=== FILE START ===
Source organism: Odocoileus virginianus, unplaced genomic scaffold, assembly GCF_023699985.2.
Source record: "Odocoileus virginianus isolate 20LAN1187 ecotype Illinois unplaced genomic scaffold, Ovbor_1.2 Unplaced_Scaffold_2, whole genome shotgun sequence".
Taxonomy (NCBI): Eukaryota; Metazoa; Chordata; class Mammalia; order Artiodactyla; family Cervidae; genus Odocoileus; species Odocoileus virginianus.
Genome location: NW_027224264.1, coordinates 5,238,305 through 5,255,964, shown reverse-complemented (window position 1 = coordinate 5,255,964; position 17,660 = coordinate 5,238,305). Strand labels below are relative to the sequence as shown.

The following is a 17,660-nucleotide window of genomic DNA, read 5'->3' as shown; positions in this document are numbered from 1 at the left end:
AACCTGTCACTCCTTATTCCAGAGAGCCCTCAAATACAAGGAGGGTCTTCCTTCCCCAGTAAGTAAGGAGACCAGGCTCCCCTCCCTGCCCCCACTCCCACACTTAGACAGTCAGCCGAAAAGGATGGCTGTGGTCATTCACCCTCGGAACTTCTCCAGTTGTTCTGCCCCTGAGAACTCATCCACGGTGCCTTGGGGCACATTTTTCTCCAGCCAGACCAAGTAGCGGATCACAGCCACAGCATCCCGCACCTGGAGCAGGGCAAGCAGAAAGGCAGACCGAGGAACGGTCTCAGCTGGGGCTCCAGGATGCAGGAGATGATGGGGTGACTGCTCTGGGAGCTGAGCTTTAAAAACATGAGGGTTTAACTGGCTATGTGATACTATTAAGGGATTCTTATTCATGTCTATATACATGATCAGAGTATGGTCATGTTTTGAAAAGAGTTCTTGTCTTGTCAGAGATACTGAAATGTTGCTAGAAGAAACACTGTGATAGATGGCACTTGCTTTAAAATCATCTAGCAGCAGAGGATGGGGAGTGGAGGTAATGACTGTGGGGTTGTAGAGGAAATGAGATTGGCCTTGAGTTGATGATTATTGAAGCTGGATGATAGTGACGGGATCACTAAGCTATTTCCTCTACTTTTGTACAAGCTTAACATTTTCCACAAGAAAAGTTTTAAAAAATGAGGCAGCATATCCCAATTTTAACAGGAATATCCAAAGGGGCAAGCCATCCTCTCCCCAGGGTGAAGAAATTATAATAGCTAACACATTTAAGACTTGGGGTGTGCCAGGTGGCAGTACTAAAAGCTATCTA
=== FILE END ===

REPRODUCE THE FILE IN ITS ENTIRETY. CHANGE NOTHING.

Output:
Source organism: Odocoileus virginianus, unplaced genomic scaffold, assembly GCF_023699985.2.
Source record: "Odocoileus virginianus isolate 20LAN1187 ecotype Illinois unplaced genomic scaffold, Ovbor_1.2 Unplaced_Scaffold_2, whole genome shotgun sequence".
Taxonomy (NCBI): Eukaryota; Metazoa; Chordata; class Mammalia; order Artiodactyla; family Cervidae; genus Odocoileus; species Odocoileus virginianus.
Genome location: NW_027224264.1, coordinates 5,238,305 through 5,255,964, shown reverse-complemented (window position 1 = coordinate 5,255,964; position 17,660 = coordinate 5,238,305). Strand labels below are relative to the sequence as shown.

The following is a 17,660-nucleotide window of genomic DNA, read 5'->3' as shown; positions in this document are numbered from 1 at the left end:
AACCTGTCACTCCTTATTCCAGAGAGCCCTCAAATACAAGGAGGGTCTTCCTTCCCCAGTAAGTAAGGAGACCAGGCTCCCCTCCCTGCCCCCACTCCCACACTTAGACAGTCAGCCGAAAAGGATGGCTGTGGTCATTCACCCTCGGAACTTCTCCAGTTGTTCTGCCCCTGAGAACTCATCCACGGTGCCTTGGGGCACATTTTTCTCCAGCCAGACCAAGTAGCGGATCACAGCCACAGCATCCCGCACCTGGAGCAGGGCAAGCAGAAAGGCAGACCGAGGAACGGTCTCAGCTGGGGCTCCAGGATGCAGGAGATGATGGGGTGACTGCTCTGGGAGCTGAGCTTTAAAAACATGAGGGTTTAACTGGCTATGTGATACTATTAAGGGATTCTTATTCATGTCTATATACATGATCAGAGTATGGTCATGTTTTGAAAAGAGTTCTTGTCTTGTCAGAGATACTGAAATGTTGCTAGAAGAAACACTGTGATAGATGGCACTTGCTTTAAAATCATCTAGCAGCAGAGGATGGGGAGTGGAGGTAATGACTGTGGGGTTGTAGAGGAAATGAGATTGGCCTTGAGTTGATGATTATTGAAGCTGGATGATAGTGACGGGATCACTAAGCTATTTCCTCTACTTTTGTACAAGCTTAACATTTTCCACAAGAAAAGTTTTAAAAAATGAGGCAGCATATCCCAATTTTAACAGGAATATCCAAAGGGGCAAGCCATCCTCTCCCCAGGGTGAAGAAATTATAATAGCTAACACATTTAAGACTTGGGGTGTGCCAGGTGGCAGTACTAAAAGCTATCTA